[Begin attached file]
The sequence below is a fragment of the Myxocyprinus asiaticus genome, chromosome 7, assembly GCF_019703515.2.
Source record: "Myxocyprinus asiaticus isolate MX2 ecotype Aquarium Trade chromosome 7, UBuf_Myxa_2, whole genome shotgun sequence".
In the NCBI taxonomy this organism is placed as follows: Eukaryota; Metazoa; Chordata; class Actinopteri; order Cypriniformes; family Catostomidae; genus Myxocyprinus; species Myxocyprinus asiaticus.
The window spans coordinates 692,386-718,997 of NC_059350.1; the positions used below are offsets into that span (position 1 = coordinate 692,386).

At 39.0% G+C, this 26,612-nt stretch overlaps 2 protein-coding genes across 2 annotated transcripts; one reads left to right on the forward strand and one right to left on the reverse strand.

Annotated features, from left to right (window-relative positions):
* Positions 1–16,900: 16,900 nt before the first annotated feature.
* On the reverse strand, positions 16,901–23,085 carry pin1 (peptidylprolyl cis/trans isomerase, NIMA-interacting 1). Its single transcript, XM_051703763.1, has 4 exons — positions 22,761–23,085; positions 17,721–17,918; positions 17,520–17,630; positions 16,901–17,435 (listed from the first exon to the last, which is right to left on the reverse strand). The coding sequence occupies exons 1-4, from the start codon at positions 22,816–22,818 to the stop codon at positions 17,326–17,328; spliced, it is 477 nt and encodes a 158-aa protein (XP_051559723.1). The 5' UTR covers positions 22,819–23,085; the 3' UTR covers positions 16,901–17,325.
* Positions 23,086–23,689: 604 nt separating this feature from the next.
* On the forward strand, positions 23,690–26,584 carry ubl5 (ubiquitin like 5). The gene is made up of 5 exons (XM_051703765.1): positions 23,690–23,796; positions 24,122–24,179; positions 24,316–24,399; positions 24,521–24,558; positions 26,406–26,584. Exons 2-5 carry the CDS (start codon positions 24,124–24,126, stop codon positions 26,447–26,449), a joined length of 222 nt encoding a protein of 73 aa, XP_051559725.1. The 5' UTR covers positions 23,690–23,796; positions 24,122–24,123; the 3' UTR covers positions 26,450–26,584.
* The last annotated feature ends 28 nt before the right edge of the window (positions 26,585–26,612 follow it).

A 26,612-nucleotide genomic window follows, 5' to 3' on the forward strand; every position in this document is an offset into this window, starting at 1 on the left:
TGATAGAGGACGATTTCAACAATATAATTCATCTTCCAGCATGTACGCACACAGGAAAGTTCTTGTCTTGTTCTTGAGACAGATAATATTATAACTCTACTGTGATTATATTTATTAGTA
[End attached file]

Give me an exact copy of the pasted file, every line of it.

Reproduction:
The sequence below is a fragment of the Myxocyprinus asiaticus genome, chromosome 7, assembly GCF_019703515.2.
Source record: "Myxocyprinus asiaticus isolate MX2 ecotype Aquarium Trade chromosome 7, UBuf_Myxa_2, whole genome shotgun sequence".
In the NCBI taxonomy this organism is placed as follows: Eukaryota; Metazoa; Chordata; class Actinopteri; order Cypriniformes; family Catostomidae; genus Myxocyprinus; species Myxocyprinus asiaticus.
The window spans coordinates 692,386-718,997 of NC_059350.1; the positions used below are offsets into that span (position 1 = coordinate 692,386).

At 39.0% G+C, this 26,612-nt stretch overlaps 2 protein-coding genes across 2 annotated transcripts; one reads left to right on the forward strand and one right to left on the reverse strand.

Annotated features, from left to right (window-relative positions):
* Positions 1–16,900: 16,900 nt before the first annotated feature.
* On the reverse strand, positions 16,901–23,085 carry pin1 (peptidylprolyl cis/trans isomerase, NIMA-interacting 1). Its single transcript, XM_051703763.1, has 4 exons — positions 22,761–23,085; positions 17,721–17,918; positions 17,520–17,630; positions 16,901–17,435 (listed from the first exon to the last, which is right to left on the reverse strand). The coding sequence occupies exons 1-4, from the start codon at positions 22,816–22,818 to the stop codon at positions 17,326–17,328; spliced, it is 477 nt and encodes a 158-aa protein (XP_051559723.1). The 5' UTR covers positions 22,819–23,085; the 3' UTR covers positions 16,901–17,325.
* Positions 23,086–23,689: 604 nt separating this feature from the next.
* On the forward strand, positions 23,690–26,584 carry ubl5 (ubiquitin like 5). The gene is made up of 5 exons (XM_051703765.1): positions 23,690–23,796; positions 24,122–24,179; positions 24,316–24,399; positions 24,521–24,558; positions 26,406–26,584. Exons 2-5 carry the CDS (start codon positions 24,124–24,126, stop codon positions 26,447–26,449), a joined length of 222 nt encoding a protein of 73 aa, XP_051559725.1. The 5' UTR covers positions 23,690–23,796; positions 24,122–24,123; the 3' UTR covers positions 26,450–26,584.
* The last annotated feature ends 28 nt before the right edge of the window (positions 26,585–26,612 follow it).

A 26,612-nucleotide genomic window follows, 5' to 3' on the forward strand; every position in this document is an offset into this window, starting at 1 on the left:
TGATAGAGGACGATTTCAACAATATAATTCATCTTCCAGCATGTACGCACACAGGAAAGTTCTTGTCTTGTTCTTGAGACAGATAATATTATAACTCTACTGTGATTATATTTATTAGTA